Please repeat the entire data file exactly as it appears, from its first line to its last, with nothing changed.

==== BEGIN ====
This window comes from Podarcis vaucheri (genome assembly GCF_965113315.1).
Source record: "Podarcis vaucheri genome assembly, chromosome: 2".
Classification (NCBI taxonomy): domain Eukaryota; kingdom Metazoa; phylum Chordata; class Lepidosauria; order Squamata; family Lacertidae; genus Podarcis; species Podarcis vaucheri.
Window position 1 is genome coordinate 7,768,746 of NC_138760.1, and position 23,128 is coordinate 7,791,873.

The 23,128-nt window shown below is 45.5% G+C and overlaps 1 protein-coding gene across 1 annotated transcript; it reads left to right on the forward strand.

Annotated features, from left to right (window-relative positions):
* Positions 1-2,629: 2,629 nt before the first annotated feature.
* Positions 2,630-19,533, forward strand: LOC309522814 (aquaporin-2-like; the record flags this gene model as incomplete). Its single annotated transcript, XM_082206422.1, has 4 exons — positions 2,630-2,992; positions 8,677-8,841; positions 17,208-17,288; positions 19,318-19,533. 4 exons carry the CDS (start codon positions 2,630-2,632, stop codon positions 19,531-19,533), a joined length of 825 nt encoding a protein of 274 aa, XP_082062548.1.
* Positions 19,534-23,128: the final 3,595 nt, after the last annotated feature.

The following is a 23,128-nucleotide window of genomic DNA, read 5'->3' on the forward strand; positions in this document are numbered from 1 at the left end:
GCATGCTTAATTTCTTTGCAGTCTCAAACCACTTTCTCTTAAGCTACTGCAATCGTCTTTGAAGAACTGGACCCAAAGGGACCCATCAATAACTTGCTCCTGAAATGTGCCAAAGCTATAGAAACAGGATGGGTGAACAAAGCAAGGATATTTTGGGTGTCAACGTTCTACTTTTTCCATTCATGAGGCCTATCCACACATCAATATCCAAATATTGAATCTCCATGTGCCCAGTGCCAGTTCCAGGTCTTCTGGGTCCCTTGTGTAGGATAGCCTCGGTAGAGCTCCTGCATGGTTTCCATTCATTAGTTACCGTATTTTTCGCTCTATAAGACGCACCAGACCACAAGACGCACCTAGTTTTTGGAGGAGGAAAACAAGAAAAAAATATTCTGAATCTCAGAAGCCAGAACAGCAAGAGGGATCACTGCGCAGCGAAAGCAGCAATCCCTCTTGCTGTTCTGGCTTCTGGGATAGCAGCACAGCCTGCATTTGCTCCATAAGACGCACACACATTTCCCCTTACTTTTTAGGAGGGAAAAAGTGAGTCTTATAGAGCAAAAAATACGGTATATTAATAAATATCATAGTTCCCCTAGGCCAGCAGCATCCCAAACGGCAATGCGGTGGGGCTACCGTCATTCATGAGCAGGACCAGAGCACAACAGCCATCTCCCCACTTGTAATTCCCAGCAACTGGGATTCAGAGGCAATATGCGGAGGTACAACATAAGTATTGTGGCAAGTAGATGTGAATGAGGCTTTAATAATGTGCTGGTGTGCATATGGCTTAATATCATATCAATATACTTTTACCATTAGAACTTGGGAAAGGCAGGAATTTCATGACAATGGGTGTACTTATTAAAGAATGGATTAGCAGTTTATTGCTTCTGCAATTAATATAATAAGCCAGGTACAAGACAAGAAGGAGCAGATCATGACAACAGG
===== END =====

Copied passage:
This window comes from Podarcis vaucheri (genome assembly GCF_965113315.1).
Source record: "Podarcis vaucheri genome assembly, chromosome: 2".
Classification (NCBI taxonomy): domain Eukaryota; kingdom Metazoa; phylum Chordata; class Lepidosauria; order Squamata; family Lacertidae; genus Podarcis; species Podarcis vaucheri.
Window position 1 is genome coordinate 7,768,746 of NC_138760.1, and position 23,128 is coordinate 7,791,873.

The 23,128-nt window shown below is 45.5% G+C and overlaps 1 protein-coding gene across 1 annotated transcript; it reads left to right on the forward strand.

Annotated features, from left to right (window-relative positions):
* Positions 1-2,629: 2,629 nt before the first annotated feature.
* Positions 2,630-19,533, forward strand: LOC309522814 (aquaporin-2-like; the record flags this gene model as incomplete). Its single annotated transcript, XM_082206422.1, has 4 exons — positions 2,630-2,992; positions 8,677-8,841; positions 17,208-17,288; positions 19,318-19,533. 4 exons carry the CDS (start codon positions 2,630-2,632, stop codon positions 19,531-19,533), a joined length of 825 nt encoding a protein of 274 aa, XP_082062548.1.
* Positions 19,534-23,128: the final 3,595 nt, after the last annotated feature.

The following is a 23,128-nucleotide window of genomic DNA, read 5'->3' on the forward strand; positions in this document are numbered from 1 at the left end:
GCATGCTTAATTTCTTTGCAGTCTCAAACCACTTTCTCTTAAGCTACTGCAATCGTCTTTGAAGAACTGGACCCAAAGGGACCCATCAATAACTTGCTCCTGAAATGTGCCAAAGCTATAGAAACAGGATGGGTGAACAAAGCAAGGATATTTTGGGTGTCAACGTTCTACTTTTTCCATTCATGAGGCCTATCCACACATCAATATCCAAATATTGAATCTCCATGTGCCCAGTGCCAGTTCCAGGTCTTCTGGGTCCCTTGTGTAGGATAGCCTCGGTAGAGCTCCTGCATGGTTTCCATTCATTAGTTACCGTATTTTTCGCTCTATAAGACGCACCAGACCACAAGACGCACCTAGTTTTTGGAGGAGGAAAACAAGAAAAAAATATTCTGAATCTCAGAAGCCAGAACAGCAAGAGGGATCACTGCGCAGCGAAAGCAGCAATCCCTCTTGCTGTTCTGGCTTCTGGGATAGCAGCACAGCCTGCATTTGCTCCATAAGACGCACACACATTTCCCCTTACTTTTTAGGAGGGAAAAAGTGAGTCTTATAGAGCAAAAAATACGGTATATTAATAAATATCATAGTTCCCCTAGGCCAGCAGCATCCCAAACGGCAATGCGGTGGGGCTACCGTCATTCATGAGCAGGACCAGAGCACAACAGCCATCTCCCCACTTGTAATTCCCAGCAACTGGGATTCAGAGGCAATATGCGGAGGTACAACATAAGTATTGTGGCAAGTAGATGTGAATGAGGCTTTAATAATGTGCTGGTGTGCATATGGCTTAATATCATATCAATATACTTTTACCATTAGAACTTGGGAAAGGCAGGAATTTCATGACAATGGGTGTACTTATTAAAGAATGGATTAGCAGTTTATTGCTTCTGCAATTAATATAATAAGCCAGGTACAAGACAAGAAGGAGCAGATCATGACAACAGG